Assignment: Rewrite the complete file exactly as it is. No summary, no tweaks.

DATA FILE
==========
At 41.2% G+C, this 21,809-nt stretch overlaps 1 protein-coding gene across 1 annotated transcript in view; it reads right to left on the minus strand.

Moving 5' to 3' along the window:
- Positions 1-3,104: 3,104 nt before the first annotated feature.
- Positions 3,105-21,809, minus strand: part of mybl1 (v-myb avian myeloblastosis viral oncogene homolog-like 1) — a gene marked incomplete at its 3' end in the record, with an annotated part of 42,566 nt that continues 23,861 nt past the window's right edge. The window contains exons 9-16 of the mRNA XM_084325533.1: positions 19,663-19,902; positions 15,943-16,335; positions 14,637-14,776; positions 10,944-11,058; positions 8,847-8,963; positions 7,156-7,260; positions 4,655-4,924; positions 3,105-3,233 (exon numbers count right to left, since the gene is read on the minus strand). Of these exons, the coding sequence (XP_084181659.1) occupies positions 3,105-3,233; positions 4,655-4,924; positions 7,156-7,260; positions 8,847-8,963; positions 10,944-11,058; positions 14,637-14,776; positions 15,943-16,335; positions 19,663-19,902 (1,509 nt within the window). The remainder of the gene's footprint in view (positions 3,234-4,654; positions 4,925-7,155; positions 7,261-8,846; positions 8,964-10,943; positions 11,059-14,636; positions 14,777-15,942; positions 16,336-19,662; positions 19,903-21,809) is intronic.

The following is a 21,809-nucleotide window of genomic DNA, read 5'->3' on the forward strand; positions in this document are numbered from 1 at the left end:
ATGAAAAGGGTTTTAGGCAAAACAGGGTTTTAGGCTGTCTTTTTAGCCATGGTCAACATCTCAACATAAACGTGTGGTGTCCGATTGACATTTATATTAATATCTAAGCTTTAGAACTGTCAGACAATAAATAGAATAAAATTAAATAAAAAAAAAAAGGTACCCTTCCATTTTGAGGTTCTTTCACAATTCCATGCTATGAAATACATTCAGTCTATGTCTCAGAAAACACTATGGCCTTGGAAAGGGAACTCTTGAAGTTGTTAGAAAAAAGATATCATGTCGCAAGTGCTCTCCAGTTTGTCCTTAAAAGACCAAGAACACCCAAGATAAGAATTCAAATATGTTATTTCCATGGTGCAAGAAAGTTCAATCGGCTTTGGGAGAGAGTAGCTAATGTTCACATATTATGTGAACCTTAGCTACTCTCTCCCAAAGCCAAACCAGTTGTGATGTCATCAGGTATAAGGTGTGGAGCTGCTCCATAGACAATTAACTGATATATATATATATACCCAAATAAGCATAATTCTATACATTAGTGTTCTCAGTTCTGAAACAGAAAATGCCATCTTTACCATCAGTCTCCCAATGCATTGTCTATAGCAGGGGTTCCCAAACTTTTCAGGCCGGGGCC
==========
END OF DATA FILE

At 41.2% G+C, this 21,809-nt stretch overlaps 1 protein-coding gene across 1 annotated transcript in view; it reads right to left on the minus strand.

Moving 5' to 3' along the window:
- Positions 1-3,104: 3,104 nt before the first annotated feature.
- Positions 3,105-21,809, minus strand: part of mybl1 (v-myb avian myeloblastosis viral oncogene homolog-like 1) — a gene marked incomplete at its 3' end in the record, with an annotated part of 42,566 nt that continues 23,861 nt past the window's right edge. The window contains exons 9-16 of the mRNA XM_084325533.1: positions 19,663-19,902; positions 15,943-16,335; positions 14,637-14,776; positions 10,944-11,058; positions 8,847-8,963; positions 7,156-7,260; positions 4,655-4,924; positions 3,105-3,233 (exon numbers count right to left, since the gene is read on the minus strand). Of these exons, the coding sequence (XP_084181659.1) occupies positions 3,105-3,233; positions 4,655-4,924; positions 7,156-7,260; positions 8,847-8,963; positions 10,944-11,058; positions 14,637-14,776; positions 15,943-16,335; positions 19,663-19,902 (1,509 nt within the window). The remainder of the gene's footprint in view (positions 3,234-4,654; positions 4,925-7,155; positions 7,261-8,846; positions 8,964-10,943; positions 11,059-14,636; positions 14,777-15,942; positions 16,336-19,662; positions 19,903-21,809) is intronic.

The following is a 21,809-nucleotide window of genomic DNA, read 5'->3' on the forward strand; positions in this document are numbered from 1 at the left end:
ATGAAAAGGGTTTTAGGCAAAACAGGGTTTTAGGCTGTCTTTTTAGCCATGGTCAACATCTCAACATAAACGTGTGGTGTCCGATTGACATTTATATTAATATCTAAGCTTTAGAACTGTCAGACAATAAATAGAATAAAATTAAATAAAAAAAAAAAGGTACCCTTCCATTTTGAGGTTCTTTCACAATTCCATGCTATGAAATACATTCAGTCTATGTCTCAGAAAACACTATGGCCTTGGAAAGGGAACTCTTGAAGTTGTTAGAAAAAAGATATCATGTCGCAAGTGCTCTCCAGTTTGTCCTTAAAAGACCAAGAACACCCAAGATAAGAATTCAAATATGTTATTTCCATGGTGCAAGAAAGTTCAATCGGCTTTGGGAGAGAGTAGCTAATGTTCACATATTATGTGAACCTTAGCTACTCTCTCCCAAAGCCAAACCAGTTGTGATGTCATCAGGTATAAGGTGTGGAGCTGCTCCATAGACAATTAACTGATATATATATATATACCCAAATAAGCATAATTCTATACATTAGTGTTCTCAGTTCTGAAACAGAAAATGCCATCTTTACCATCAGTCTCCCAATGCATTGTCTATAGCAGGGGTTCCCAAACTTTTCAGGCCGGGGCC